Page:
The Supreme Court on Wednesday refused to grant attendance relaxation to a second-year student of the LL.B course of Faculty of Law, University of Delhi (DU) who had missed college due to her pregnancy.

The Petitioner, Ms. Ankita Meena had sought a direction to DU to permit her to appear in the IV semester LL.B Examination. She could not meet the requisite 70% attendance criteria, having missed almost 2 months of the semester due to her pregnancy.

The Supreme Court vacation bench of Justices A. M. Khanwilkar and Navin Sinha declined interim relief of being permitted to sit for her fourth semester examination scheduled at 2 PM on Wednesday.
The bench was hearing the SLP preferred by Ms. Meena against the May 15 judgment of the Delhi High Court, wherein the Single Judge had placed reliance on University of Delhi v. Vandana Katari and Sukriti Upadhyay v. University of Delhi, besides Rule 12 of the BCI Rules of Legal Education, in refusing to grant her attendance relaxation.

Dismissing the SLP, the bench on Wednesday noted, “even maternity leave was not applied for… the objective of stipulating rules is to secure a sense of discipline…we cannot direct at 1 PM that a candidate may be allowed to take the examination at 2 PM...”

The bench, however, granted liberty to the petitioner to approach the Division Bench of the Delhi High Court. At an earlier stage, the bench had signified its consent to an arrangement that may be effected in this behalf with the acquiescence of the Respondent University.

In her petition, Ms. Meena had claimed a contravention of Rule 2(9)(d) of Ordinance VII of Chapter III of Delhi University Act of 1922, of her Fundamental Rights under Articles 19(1)(g), 14 and 21, her DPSP under Article 42 and the State’s Fundamental Duty under Article 51(c) [in the light of India being a signatory to the Convention on the Elimination of All Forms of Discrimination against Women], besides the provisions of the Maternity Benefit Act.

She also referred to the landmark judgment in Air India v. Nargesh Meerza. The relevant extract of the said Rule 2(9)(d) reads as follows:

“In the case of a married woman student who is granted maternity leave, in calculating the total number of lectures delivered in the College or in the University, as the case may be, for her course of study in each academic year, the number of lectures in each subject delivered during the period of her maternity leave shall not be taken into account:”

The High Court had, however, noted that the position had been settled by a decision by the Division Bench of the Court in the case of University of Delhi & Anr. v. Vandana Kandari & Anr., wherein the Court had held that maternity leave cannot be put in a different compartment for the purposes of relaxation of attendance. The Court had further highlighted the fact that LL.B. is a “a special professional course where no relaxation can be granted contrary to the Bar Council of India Rules, which specifically governs the field.” It had then dismissed the Petition, observing, “In my considered view, once Rule 12 of Rules of Legal Education of the Bar Council of India prescribes a mandatory attendance of 70% in each semester of LLB, no reliance can be placed on Rule 2 (9) (d) of Ordinance VII of Chapter III of Delhi University, which is a general provision that does not deal with a professional course like LLB.”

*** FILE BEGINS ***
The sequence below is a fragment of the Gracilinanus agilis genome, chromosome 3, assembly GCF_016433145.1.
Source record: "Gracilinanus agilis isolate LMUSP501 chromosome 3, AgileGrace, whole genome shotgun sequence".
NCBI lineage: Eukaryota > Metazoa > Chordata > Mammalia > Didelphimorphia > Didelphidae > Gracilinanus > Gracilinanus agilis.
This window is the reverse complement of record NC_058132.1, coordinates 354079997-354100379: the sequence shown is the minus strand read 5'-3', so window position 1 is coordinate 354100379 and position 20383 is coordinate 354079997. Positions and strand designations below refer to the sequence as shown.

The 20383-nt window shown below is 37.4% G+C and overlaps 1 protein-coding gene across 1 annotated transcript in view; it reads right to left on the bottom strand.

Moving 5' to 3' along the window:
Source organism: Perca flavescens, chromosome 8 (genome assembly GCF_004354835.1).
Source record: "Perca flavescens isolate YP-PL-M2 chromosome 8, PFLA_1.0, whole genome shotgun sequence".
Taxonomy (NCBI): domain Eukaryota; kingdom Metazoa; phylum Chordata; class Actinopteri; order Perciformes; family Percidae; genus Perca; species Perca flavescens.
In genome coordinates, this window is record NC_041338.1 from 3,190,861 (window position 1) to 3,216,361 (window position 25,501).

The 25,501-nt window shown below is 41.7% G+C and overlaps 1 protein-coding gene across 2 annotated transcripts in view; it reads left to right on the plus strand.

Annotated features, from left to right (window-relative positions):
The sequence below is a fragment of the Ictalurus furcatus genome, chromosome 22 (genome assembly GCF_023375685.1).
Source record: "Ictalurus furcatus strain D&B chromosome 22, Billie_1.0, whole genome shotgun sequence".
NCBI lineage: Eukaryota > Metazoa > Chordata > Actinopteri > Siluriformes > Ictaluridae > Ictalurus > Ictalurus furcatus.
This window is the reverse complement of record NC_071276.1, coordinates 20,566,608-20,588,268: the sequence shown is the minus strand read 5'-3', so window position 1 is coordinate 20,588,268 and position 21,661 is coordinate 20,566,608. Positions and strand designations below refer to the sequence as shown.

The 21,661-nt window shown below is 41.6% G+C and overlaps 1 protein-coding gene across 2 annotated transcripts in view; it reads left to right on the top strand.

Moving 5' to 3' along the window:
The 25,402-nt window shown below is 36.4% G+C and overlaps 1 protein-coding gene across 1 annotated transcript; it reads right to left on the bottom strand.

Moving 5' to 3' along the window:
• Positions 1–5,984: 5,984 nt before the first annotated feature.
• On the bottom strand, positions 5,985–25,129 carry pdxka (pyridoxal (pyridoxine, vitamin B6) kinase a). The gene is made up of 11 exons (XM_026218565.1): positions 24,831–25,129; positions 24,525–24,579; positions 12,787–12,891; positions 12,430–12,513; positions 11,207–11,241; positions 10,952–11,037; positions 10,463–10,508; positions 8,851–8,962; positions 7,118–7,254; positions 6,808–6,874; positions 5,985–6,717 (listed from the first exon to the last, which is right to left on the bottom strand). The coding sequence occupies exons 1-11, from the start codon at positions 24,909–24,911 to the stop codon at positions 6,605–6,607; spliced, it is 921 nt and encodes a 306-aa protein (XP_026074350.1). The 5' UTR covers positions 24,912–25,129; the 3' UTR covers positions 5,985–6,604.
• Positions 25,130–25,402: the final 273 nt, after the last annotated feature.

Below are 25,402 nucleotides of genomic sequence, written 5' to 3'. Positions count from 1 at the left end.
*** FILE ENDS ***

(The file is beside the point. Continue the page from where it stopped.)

Wednesday, May 23, 2018

Understanding Intellectual Property Rights


Anyone involved in software development today must have a keen understanding of the ins and outs of intellectual property rights, including copyright laws and patent development. But the area is so vast that it can be difficult to narrow down the most important points to start with.

Here we’ll outline five key areas that developers and others in the software industry should have a clear understanding of. This list may be especially useful for independent entrepreneurs who are focused on developing their own products or who are newcomers to the tech industry in general.

1. Trademarks
Trademarks protect your name, domain, images, and everything related to product design. You must register your trademark to ensure full and complete legal protection of your brand.

Quite simply, anyone who develops a piece of software should put in place the protection mechanisms that will solidly protect your brand name even before they go into the development process and especially before they partner with anyone else.

It’s important that software developers have a contemporary understanding of how trademarks work— not only to protect themselves but also to be aware of the rights and responsibilities of others that you may end up working with.